In two press releases, Gov. John Bel Edwards touted the state’s improved criminal justice program after a November report by PEW and a bipartisan report by the Pelican Commission Institute highlighted significant improvements in Louisiana’s criminal justice reform outcomes.
In December, the Governor said the Pelican Institute, a conservative think tank, released an analysis of crime data in Louisiana that drew four conclusions:
1) Property crimes are decreasing in Louisiana 2) Increases in violent crime were a nationwide event in 2020, impacting almost every state 3) Violent crime increases in Louisiana were lower than in other southern states 4) Increases in violent crime are not correlated with criminal justice reforms or decreased incarceration rates.
According to the announcement, one of the key goals of bipartisan criminal justice reform was to reserve prison beds and law enforcement resources for more dangerous offenders. Incarceration numbers for Louisianans convicted of non-violent crimes have dropped significantly thanks to bipartisan criminal justice reform, but Louisiana now has more people incarcerated for violent offenses than before criminal justice reform. According to the Pelican Institute analysis, violent offenders are also serving longer sentences now than they were before bipartisan criminal justice.
“This report proves that bipartisan criminal justice reform has actually helped Louisiana
fight the nationwide increase in violent crime by focusing our law enforcement resources on violent offenders,” said Governor John Bel Edwards. “Don’t let lazy narratives fool you. We have gotten smarter on crime, and tougher on violent crime. Conservative, liberal, and non-partisan experts all agree that our reforms have been successful, because the data proves it. We still have a lot of work to do to bring down crime rates, but we’re better off thanks to bipartisan criminal justice reform.”
In November, the Governor’s office pointed out that the Pew Charitable Trusts published
Gov. Edwards Touts Positive Outcomes of Criminal Justice Reforms, continued a story highlighting the transformative impact bipartisan criminal justice reforms have had on Louisiana in the five years since taking effect.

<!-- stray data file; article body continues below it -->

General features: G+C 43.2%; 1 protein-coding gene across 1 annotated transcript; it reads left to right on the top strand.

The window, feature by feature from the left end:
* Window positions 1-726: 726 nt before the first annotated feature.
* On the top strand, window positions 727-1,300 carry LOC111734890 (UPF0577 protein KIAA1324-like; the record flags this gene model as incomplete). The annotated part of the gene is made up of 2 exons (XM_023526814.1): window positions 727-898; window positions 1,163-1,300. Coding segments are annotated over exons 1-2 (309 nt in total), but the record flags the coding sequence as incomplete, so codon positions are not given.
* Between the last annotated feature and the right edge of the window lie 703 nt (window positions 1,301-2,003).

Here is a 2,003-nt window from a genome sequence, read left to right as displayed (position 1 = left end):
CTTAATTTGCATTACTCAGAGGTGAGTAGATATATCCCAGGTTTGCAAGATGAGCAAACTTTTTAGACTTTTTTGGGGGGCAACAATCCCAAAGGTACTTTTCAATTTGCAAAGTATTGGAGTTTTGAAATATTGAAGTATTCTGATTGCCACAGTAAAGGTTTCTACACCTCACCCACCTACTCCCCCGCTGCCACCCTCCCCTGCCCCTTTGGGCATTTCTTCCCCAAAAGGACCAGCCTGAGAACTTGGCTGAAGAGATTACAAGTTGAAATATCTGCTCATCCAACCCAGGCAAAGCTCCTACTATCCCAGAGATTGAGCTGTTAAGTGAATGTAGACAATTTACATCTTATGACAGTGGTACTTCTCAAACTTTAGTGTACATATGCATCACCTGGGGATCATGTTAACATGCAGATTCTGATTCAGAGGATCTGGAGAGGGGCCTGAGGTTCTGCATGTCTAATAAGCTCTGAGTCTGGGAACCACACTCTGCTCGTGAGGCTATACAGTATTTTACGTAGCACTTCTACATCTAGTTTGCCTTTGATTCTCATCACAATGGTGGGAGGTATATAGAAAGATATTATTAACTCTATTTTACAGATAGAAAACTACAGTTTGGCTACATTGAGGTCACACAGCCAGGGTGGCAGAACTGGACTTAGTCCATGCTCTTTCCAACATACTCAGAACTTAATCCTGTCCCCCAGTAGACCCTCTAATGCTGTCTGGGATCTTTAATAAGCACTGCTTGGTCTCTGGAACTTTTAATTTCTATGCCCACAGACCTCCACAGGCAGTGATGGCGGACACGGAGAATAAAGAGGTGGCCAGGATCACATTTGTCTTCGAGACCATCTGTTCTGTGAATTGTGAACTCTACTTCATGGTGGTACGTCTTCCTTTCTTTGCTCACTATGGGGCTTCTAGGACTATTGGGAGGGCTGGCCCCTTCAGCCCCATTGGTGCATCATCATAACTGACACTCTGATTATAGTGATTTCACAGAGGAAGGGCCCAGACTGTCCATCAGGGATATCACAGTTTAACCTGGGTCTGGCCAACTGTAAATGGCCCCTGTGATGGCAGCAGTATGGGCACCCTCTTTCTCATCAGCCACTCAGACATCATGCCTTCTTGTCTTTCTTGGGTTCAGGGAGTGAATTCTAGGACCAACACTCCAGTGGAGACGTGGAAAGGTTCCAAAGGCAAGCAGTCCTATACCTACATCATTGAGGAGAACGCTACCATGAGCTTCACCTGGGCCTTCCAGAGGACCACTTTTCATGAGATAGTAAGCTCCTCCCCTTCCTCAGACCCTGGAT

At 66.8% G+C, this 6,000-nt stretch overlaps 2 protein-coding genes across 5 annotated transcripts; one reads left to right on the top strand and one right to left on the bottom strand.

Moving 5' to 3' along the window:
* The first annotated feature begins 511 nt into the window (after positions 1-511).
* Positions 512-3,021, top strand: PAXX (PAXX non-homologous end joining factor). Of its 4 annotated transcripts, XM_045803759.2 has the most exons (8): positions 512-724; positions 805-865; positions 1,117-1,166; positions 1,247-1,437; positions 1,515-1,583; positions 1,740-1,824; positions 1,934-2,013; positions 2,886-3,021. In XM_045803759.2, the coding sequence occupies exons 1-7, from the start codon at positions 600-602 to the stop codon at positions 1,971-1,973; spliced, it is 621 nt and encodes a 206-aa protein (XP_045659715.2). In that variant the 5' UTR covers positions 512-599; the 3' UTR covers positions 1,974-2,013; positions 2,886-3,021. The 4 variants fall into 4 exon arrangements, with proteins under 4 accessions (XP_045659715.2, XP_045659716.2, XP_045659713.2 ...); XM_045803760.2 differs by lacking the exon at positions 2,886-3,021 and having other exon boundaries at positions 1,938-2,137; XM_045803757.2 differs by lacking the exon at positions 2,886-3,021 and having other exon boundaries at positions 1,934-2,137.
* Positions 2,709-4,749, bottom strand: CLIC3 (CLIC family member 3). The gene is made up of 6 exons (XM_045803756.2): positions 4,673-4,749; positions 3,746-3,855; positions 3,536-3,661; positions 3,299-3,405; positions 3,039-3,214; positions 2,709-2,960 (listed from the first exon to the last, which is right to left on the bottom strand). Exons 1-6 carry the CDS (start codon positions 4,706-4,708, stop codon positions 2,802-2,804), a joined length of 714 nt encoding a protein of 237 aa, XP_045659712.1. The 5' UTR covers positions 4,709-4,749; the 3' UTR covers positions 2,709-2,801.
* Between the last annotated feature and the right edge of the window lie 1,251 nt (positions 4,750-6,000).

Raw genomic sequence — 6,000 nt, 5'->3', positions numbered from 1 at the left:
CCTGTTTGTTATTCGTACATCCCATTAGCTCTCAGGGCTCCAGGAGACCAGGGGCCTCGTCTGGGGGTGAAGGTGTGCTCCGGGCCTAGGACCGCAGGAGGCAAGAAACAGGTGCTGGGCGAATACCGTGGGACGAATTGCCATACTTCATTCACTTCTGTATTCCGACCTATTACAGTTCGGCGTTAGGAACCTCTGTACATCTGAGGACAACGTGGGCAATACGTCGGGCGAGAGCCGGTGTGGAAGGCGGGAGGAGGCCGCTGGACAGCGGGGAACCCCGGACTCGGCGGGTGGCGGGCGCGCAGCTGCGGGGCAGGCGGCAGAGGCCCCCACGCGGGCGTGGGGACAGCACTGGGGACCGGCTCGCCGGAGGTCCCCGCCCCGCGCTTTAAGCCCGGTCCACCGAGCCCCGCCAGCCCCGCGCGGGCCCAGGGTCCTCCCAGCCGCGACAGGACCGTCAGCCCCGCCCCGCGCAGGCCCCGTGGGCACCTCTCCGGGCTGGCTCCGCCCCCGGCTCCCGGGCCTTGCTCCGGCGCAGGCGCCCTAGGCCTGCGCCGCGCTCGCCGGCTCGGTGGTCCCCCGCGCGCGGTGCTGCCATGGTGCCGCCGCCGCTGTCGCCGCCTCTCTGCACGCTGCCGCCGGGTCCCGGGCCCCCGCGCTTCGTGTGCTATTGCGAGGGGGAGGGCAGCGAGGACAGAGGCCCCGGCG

Reporting for PEW, Michelle Russell wrote:
“This fall marks five years since Louisiana enacted its landmark criminal justice reforms. Signed by Governor John Bel Edwards in 2017, the 10 bills passed with strong bipartisan majorities and followed the recommendations of the Louisiana Justice Reinvestment Task Force, an interbranch body of justice system leaders and stakeholders.
“The new laws included changes to sentencing, corrections, and community supervision. In the legislation, policymakers focused on ensuring adequate prison space for those who pose a public safety threat, strengthening probation and parole practices, eliminating barriers to reentering society, and reinvesting savings to reduce recidivism and support victims. Using the most recent publicly available data, here are five findings about how Louisiana’s system has changed since the reforms took effect.
“The state’s prison population has fallen 24%, driven entirely by a decline in people convicted of nonviolent offenses.
“Louisiana’s reforms sought to steer people convicted of less serious crimes away from prison and shorten the time incarcerated for those who could be safely supervised in the community. In the summer of 2017, before the new laws took effect, there were about 35,500 people under the Louisiana Department of Corrections’ jurisdiction held in prisons or local jails throughout the state. By the summer of 2022, that number had fallen nearly a quarter to about 27,000. A report recently presented to lawmakers showed that the declining prison population was entirely driven by a reduction in people convicted of nonviolent offenses. That number shrank by about 11,000 between 2016 and 2021. Over the same period, the number of individuals who were incarcerated for violent offenses increased by almost 1,400.”
Dr. Susan Tucker, psychologist, was involved in these reforms. She was previously the Assistant Warden, licensed psychologist, and program developer at the Bossier Parish Correctional Center, designed the Steve Hoyle Intensive Substance Abuse Treatment Program. The program first began at the Forcht Wade Correction Center Keithville, Louisiana, and was relocated to the Medium Security Facility for the Bossier Sherriff located between Benton and Plain Dealing, LA.
Tucker’s programs earned state and national recognition, including a legislative commendation, the Residential Substance Abuse Treatment grant, and the governor’s grant for prevention. In 2010 the Vera Institute of Justice, an organization dedicated to improving justice systems through research and innovation, noted that the program, “…should be a model for the nation.”
In 2015, the Ash Center for Democratic Governance and Innovation of the John F. Kennedy School of Government at Harvard University has named Dr. Susan Tucker and her treatment programs as one of this year’s recipients of the prestigious Bright Ideas awards for innovation.